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Design Features, Developmental Status, and Experimental Results With the Heartmate III Centrifugal Left Ventricular Assist System With a Magnetically Levitated Rotor

Farrar, David J.; Bourque, Kevin; Dague, Charles P.; Cotter, Christopher J.; Poirier, Victor L.

doi: 10.1097/MAT.0b013e3180536694
Adult Mechanical Circulatory Support

A long-term left ventricular assist system for permanent use in advanced heart failure is being developed on the basis of a compact centrifugal pump with a magnetically levitated rotor and single-fault–tolerant electronics. Key features include its “bearingless” (magnetic levitation) design, textured surfaces similar to the HeartMate XVE left ventricular assist device (LVAD) to reduce anticoagulation requirements and thromboembolism, a sensorless flow estimator, and an induced pulse mode for achieving an increased level of pulsatility with continuous flow assistance. In vitro design verification testing is underway. Preclinical testing has been performed in calves demonstrating good in vivo performance at an average flow rate of 6 L/min (maximum: >11 L/min) and normal end-organ function and host response. Induced pulse mode demonstrated the ability to produce a physiological pulse pressure in vivo. Thirteen LVADs have achieved between 16 to 40 months of long-term in vitro reliability testing and will be continued until failure. Both percutaneous and fully implanted systems are in development, with a modular connection for upgrading without replacing the LVAD.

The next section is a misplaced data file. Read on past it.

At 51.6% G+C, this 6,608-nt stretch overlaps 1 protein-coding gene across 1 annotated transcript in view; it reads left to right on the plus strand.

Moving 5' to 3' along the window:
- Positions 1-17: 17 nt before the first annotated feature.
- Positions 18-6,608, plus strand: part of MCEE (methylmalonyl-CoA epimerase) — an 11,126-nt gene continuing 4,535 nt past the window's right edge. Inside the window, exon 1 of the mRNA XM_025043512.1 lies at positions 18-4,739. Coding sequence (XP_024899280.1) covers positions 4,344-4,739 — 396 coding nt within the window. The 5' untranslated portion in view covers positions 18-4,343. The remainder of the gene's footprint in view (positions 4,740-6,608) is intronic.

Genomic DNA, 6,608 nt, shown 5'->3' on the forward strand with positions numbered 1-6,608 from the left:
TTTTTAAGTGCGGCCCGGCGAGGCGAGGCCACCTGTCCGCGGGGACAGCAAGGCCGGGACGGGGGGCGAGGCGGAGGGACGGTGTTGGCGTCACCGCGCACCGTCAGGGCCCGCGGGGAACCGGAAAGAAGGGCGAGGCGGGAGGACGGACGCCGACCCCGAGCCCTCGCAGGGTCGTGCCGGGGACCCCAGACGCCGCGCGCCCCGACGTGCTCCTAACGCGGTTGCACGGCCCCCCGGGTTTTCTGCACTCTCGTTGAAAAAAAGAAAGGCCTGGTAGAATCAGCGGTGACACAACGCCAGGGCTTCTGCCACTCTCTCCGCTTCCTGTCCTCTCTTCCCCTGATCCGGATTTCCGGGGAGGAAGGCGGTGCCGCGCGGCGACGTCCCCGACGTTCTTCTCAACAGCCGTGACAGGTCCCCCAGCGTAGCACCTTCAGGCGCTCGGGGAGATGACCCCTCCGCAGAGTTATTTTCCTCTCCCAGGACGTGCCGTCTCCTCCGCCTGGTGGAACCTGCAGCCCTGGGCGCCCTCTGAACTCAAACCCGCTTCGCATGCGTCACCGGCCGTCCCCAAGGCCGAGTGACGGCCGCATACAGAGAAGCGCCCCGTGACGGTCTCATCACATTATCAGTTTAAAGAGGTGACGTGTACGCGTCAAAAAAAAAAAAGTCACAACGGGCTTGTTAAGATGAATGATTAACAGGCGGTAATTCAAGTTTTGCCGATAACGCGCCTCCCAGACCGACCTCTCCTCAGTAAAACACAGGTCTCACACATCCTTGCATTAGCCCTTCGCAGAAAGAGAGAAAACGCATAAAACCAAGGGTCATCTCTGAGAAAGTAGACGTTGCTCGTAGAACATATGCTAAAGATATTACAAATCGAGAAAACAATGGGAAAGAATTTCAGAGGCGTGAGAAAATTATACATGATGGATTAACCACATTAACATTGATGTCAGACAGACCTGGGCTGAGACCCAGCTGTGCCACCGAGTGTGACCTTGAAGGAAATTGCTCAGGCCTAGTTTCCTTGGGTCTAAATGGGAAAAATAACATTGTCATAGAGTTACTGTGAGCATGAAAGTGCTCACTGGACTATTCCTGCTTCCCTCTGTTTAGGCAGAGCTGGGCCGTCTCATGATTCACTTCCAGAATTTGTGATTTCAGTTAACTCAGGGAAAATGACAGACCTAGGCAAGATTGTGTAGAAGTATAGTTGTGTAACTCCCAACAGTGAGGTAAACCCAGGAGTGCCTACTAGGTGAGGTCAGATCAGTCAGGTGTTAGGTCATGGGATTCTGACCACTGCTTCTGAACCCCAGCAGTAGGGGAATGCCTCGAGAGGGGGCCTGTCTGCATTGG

From the Thoratec Corporation, Pleasanton, California, and Burlington, Massachusetts.

Submitted for consideration September 2006; accepted for publication in revised form January 2007.

Reprint Requests: Dr. David J. Farrar, Research and Scientific Affairs, Thoratec Corporation, 6035 Stoneridge Drive, Pleasanton, CA 94588.

As patients are supported for longer and longer durations on current-generation left ventricular assist devices (LVADs), it is clear that for ultimate acceptance and significant clinical impact in the treatment of heart failure, there is a need for next-generation devices to have improved long-term durability, reduced complications, and improved quality of life with low anticoagulation requirements. With the increasing maturity and acceptance of circulatory support devices, reliability goals for devices under development are now measured in years or even decades. Long-term support and myocardial recovery are now main avenues of research,1,2 as bridging to transplant has become relatively routine.